Call it a lunch break with a message.
A few thousand state employees took 15- to 30-minute “unity breaks” Wednesday to protest a Senate Republican budget proposal that would reject new labor contracts for state workers.
State employees at about 90 job sites walked out of their offices at noon to rally against the Senate Republican plan, while urging the Legislature to approve their negotiated raises.
A spokesman for the state’s largest public employee union, the Washington Federation of State Employees, said the demonstrations were the union’s largest coordinated job action since members went on strike over pay and benefits 14 years ago.
More than 200 workers gathered in the lobby area of the Department of Labor and Industries headquarters in Tumwater as part of the demonstration, while an estimated 300 people gathered outside the Department of Social and Health Services office in Tacoma.
The employees returned to work shortly afterward, with most of the demonstrations lasting between 15 and 30 minutes, said Tim Welch, spokesman for the Washington Federation of State Employees.
The contracts in question, which Gov. Jay Inslee’s office has already negotiated with 23 state worker unions, would give state workers a 3 percent raise in July and a 1.8 percent raise next year.
House Democrats’ budget proposal would fully fund the state employee contracts. But Republicans who control the state Senate have proposed rejecting the agreements, and offering full-time state employees flat $1,000 raises for each of the next two years instead.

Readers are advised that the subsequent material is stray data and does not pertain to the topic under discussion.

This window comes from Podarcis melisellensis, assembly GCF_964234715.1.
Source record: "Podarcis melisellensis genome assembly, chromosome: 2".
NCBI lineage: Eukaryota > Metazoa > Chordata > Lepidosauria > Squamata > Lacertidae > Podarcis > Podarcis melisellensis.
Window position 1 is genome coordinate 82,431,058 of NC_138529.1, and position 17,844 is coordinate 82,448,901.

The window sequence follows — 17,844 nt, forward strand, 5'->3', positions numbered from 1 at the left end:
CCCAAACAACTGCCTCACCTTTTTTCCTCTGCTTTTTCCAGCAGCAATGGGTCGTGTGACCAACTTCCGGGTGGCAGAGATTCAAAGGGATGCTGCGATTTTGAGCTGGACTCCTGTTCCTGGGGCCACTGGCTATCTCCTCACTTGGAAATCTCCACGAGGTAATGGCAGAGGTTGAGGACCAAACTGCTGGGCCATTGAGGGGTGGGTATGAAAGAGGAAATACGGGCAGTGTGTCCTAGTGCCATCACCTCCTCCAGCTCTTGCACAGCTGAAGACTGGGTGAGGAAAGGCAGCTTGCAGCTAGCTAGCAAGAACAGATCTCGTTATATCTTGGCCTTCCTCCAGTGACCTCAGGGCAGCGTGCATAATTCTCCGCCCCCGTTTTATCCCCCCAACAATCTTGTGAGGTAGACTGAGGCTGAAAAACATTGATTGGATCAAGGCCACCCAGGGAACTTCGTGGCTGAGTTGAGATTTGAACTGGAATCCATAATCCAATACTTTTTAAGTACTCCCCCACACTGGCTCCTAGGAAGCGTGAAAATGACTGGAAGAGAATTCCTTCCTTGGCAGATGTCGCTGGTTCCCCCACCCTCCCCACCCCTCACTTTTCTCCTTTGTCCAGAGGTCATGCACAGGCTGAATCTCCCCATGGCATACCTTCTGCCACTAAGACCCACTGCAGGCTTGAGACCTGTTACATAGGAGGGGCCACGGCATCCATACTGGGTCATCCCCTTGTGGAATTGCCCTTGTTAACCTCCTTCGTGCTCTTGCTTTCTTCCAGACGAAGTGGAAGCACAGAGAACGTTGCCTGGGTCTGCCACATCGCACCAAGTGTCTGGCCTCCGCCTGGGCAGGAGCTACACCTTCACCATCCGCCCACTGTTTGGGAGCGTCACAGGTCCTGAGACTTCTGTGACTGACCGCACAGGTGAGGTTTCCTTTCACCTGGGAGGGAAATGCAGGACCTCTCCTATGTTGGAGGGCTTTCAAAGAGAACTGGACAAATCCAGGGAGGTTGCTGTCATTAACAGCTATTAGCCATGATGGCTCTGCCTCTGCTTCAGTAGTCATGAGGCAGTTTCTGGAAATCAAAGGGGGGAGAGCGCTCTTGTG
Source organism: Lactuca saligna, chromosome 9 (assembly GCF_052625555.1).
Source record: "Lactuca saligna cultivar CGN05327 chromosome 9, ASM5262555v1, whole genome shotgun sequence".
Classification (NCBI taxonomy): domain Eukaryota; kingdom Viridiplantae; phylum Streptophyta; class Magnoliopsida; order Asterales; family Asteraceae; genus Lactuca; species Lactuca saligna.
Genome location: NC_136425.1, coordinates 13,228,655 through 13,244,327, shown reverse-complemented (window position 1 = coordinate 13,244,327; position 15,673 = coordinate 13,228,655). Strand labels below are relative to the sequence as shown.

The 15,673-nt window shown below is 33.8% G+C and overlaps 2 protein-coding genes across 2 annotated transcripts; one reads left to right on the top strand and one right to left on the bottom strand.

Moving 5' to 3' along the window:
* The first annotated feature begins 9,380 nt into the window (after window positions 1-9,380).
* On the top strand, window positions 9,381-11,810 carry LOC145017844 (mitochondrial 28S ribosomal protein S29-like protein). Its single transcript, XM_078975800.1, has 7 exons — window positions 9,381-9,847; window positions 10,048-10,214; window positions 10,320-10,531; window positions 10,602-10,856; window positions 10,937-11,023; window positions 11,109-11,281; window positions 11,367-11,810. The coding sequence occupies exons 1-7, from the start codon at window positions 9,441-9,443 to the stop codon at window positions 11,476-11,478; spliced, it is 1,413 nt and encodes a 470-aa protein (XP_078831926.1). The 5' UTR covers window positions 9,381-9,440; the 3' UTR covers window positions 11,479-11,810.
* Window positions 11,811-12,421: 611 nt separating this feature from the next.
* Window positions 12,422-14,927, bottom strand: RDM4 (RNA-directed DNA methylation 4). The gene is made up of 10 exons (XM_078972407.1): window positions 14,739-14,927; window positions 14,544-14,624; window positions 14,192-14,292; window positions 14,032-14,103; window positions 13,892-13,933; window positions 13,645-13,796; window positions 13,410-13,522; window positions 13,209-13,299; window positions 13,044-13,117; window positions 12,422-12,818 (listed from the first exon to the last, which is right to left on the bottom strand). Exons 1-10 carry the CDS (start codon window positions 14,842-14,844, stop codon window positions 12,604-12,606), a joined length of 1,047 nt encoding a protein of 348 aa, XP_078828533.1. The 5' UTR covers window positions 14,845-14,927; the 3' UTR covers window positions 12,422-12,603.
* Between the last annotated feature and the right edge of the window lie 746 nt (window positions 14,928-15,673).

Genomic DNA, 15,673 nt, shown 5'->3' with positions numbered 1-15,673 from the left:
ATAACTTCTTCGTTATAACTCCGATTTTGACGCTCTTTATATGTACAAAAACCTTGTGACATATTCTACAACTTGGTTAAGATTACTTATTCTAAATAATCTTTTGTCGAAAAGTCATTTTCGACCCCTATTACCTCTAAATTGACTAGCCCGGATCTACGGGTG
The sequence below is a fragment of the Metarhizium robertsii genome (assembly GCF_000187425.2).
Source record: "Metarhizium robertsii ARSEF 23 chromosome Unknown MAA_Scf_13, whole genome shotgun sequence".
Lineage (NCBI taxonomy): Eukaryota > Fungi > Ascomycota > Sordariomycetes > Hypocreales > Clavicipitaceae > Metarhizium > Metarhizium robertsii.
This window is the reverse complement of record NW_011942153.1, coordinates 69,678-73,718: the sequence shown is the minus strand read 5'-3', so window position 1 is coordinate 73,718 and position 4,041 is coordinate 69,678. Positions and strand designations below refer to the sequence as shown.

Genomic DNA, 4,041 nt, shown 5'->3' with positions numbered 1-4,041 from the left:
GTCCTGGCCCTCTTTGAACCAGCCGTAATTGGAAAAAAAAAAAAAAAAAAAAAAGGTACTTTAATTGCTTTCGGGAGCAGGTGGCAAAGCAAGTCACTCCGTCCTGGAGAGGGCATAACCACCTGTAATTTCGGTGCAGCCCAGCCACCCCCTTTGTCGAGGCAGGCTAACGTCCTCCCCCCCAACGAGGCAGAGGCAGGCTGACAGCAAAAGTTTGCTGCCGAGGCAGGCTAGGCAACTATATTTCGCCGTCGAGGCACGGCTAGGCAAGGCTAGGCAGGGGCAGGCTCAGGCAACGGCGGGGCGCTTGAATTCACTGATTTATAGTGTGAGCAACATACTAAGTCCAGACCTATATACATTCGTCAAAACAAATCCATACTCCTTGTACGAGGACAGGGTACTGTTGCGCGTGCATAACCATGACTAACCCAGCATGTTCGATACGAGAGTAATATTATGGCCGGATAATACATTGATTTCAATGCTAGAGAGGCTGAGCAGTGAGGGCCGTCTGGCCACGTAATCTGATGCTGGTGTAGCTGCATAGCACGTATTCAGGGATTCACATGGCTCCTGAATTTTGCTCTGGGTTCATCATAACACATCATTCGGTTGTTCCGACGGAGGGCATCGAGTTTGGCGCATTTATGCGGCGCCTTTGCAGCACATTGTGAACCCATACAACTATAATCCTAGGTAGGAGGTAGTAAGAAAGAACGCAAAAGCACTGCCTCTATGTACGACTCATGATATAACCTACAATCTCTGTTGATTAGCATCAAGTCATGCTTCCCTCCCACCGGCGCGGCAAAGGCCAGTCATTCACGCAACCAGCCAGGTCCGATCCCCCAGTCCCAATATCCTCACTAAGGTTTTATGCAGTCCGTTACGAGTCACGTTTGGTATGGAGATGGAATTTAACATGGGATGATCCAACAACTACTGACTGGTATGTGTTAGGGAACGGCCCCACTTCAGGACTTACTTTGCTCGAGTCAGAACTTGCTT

“Senators who are getting an 11 percent pay raise shouldn’t be playing games with a 4.8 percent raise for a custodial worker, or food service worker, or a caregiver for the mentally disabled,” said Welch, referencing salary increases that a citizen commission recently approved for lawmakers.
The Republican alternative to the contracts would save the state about $66 million in compensation costs over two years. But if the Legislature were to reject the contracts, it would send Inslee’s negotiating team and the unions back to the bargaining table – and there’s no guarantee that the parties would agree to the Republicans’ proposed $1,000-per-year raises.
State employees haven’t received cost-of-living increases since 2008, though many employees have received longevity-based raises or other types of pay increases during that time.
At the Tumwater rally, employees at the Labor and Industries building held signs that read, “Fund public services & public employee contracts,” as well as handwritten messages such as, “I have a family.”
“We took pay cuts, we took furloughs,” said Thornton Alberg, an L&I employee who serves as the vice president of the Washington Federation of State Employees. “It’s been hard ... we’re just falling further and further behind.”
In April, state lawmakers adjourned their 105-day session two days early after failing to come to an agreement on a new two-year state operating budget. They are now in the middle of a 30-day special session to try to reach a budget deal.